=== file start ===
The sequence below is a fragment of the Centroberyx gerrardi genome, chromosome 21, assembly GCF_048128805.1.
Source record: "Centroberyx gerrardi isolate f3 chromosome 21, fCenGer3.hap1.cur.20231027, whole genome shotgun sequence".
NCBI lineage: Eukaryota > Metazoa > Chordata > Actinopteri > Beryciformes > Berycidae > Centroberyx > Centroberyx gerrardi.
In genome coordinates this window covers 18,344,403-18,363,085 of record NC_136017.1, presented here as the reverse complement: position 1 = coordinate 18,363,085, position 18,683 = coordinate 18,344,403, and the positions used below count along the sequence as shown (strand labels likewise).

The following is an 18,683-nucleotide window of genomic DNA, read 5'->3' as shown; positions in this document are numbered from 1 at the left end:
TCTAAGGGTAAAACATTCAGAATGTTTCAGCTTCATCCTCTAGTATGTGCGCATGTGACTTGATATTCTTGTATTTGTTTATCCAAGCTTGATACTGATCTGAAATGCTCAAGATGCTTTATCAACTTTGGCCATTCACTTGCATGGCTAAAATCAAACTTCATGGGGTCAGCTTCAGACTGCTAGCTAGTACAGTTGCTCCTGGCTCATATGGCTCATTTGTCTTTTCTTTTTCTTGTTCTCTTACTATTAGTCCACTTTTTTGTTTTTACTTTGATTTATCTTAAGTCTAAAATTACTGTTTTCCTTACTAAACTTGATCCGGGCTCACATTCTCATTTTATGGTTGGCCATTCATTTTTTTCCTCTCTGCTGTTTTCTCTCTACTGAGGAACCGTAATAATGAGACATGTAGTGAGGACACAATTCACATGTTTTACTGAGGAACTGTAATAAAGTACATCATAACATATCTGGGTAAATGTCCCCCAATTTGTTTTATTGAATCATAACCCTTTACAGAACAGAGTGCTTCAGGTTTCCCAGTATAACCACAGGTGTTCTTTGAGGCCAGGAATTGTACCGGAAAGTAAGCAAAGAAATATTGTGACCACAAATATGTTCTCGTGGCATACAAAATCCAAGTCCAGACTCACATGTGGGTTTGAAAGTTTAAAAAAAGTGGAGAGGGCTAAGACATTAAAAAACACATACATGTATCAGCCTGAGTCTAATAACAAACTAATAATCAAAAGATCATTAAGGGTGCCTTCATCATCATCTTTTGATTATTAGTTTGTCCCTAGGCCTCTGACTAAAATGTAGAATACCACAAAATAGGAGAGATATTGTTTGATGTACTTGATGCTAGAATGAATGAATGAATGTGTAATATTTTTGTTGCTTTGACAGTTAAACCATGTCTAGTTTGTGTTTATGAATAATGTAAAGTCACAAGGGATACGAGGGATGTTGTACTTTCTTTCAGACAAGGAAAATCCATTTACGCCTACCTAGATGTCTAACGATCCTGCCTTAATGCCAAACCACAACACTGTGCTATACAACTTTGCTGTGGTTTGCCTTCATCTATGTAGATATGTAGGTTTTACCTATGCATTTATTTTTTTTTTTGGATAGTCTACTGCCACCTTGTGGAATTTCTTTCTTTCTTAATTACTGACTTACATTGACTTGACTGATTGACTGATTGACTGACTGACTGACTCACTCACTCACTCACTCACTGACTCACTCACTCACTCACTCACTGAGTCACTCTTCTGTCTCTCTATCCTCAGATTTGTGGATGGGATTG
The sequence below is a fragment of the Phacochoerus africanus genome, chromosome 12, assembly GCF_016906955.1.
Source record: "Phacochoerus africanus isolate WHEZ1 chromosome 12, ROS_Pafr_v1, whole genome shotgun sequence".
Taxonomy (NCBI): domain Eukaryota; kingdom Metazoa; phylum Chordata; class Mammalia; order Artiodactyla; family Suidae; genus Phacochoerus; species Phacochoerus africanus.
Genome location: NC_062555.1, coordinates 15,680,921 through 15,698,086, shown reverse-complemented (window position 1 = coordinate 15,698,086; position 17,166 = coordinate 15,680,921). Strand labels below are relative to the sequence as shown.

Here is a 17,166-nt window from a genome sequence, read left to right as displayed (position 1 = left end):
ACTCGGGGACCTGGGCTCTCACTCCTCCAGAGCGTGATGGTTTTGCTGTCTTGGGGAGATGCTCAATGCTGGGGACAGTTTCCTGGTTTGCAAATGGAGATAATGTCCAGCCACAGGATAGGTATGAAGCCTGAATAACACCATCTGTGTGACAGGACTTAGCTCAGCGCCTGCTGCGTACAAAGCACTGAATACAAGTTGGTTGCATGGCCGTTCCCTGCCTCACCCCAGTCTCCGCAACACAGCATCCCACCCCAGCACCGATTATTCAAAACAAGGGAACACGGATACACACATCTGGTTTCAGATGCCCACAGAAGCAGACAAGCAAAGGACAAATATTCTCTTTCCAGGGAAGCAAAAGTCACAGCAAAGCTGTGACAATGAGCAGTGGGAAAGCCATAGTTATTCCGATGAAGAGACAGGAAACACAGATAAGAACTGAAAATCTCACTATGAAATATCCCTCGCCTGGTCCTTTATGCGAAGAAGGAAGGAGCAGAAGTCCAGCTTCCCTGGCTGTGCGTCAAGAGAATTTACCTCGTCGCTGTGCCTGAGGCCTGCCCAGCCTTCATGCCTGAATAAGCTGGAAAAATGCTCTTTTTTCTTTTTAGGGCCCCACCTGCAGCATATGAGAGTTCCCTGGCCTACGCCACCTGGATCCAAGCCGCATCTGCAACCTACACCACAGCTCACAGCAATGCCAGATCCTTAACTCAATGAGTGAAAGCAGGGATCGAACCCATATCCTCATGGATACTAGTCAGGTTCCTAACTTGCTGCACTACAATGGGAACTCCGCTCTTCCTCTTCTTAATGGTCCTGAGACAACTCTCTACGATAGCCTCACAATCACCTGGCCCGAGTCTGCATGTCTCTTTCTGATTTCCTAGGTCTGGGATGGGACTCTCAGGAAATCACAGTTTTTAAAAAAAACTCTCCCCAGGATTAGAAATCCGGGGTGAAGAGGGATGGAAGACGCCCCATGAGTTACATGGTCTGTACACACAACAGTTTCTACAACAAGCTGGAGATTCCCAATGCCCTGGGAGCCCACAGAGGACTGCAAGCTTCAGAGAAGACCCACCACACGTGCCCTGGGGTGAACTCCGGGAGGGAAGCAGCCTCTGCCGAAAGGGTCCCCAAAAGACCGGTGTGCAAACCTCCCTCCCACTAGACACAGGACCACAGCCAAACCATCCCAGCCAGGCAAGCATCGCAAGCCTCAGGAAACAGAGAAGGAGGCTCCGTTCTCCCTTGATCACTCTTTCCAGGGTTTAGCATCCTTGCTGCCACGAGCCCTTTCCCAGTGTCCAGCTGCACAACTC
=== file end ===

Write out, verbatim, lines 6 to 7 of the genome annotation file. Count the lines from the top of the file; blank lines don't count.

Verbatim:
TCTAAGGGTAAAACATTCAGAATGTTTCAGCTTCATCCTCTAGTATGTGCGCATGTGACTTGATATTCTTGTATTTGTTTATCCAAGCTTGATACTGATCTGAAATGCTCAAGATGCTTTATCAACTTTGGCCATTCACTTGCATGGCTAAAATCAAACTTCATGGGGTCAGCTTCAGACTGCTAGCTAGTACAGTTGCTCCTGGCTCATATGGCTCATTTGTCTTTTCTTTTTCTTGTTCTCTTACTATTAGTCCACTTTTTTGTTTTTACTTTGATTTATCTTAAGTCTAAAATTACTGTTTTCCTTACTAAACTTGATCCGGGCTCACATTCTCATTTTATGGTTGGCCATTCATTTTTTTCCTCTCTGCTGTTTTCTCTCTACTGAGGAACCGTAATAATGAGACATGTAGTGAGGACACAATTCACATGTTTTACTGAGGAACTGTAATAAAGTACATCATAACATATCTGGGTAAATGTCCCCCAATTTGTTTTATTGAATCATAACCCTTTACAGAACAGAGTGCTTCAGGTTTCCCAGTATAACCACAGGTGTTCTTTGAGGCCAGGAATTGTACCGGAAAGTAAGCAAAGAAATATTGTGACCACAAATATGTTCTCGTGGCATACAAAATCCAAGTCCAGACTCACATGTGGGTTTGAAAGTTTAAAAAAAGTGGAGAGGGCTAAGACATTAAAAAACACATACATGTATCAGCCTGAGTCTAATAACAAACTAATAATCAAAAGATCATTAAGGGTGCCTTCATCATCATCTTTTGATTATTAGTTTGTCCCTAGGCCTCTGACTAAAATGTAGAATACCACAAAATAGGAGAGATATTGTTTGATGTACTTGATGCTAGAATGAATGAATGAATGTGTAATATTTTTGTTGCTTTGACAGTTAAACCATGTCTAGTTTGTGTTTATGAATAATGTAAAGTCACAAGGGATACGAGGGATGTTGTACTTTCTTTCAGACAAGGAAAATCCATTTACGCCTACCTAGATGTCTAACGATCCTGCCTTAATGCCAAACCACAACACTGTGCTATACAACTTTGCTGTGGTTTGCCTTCATCTATGTAGATATGTAGGTTTTACCTATGCATTTATTTTTTTTTTTGGATAGTCTACTGCCACCTTGTGGAATTTCTTTCTTTCTTAATTACTGACTTACATTGACTTGACTGATTGACTGATTGACTGACTGACTGACTCACTCACTCACTCACTCACTGACTCACTCACTCACTCACTCACTGAGTCACTCTTCTGTCTCTCTATCCTCAGATTTGTGGATGGGATTG
The sequence below is a fragment of the Phacochoerus africanus genome, chromosome 12, assembly GCF_016906955.1.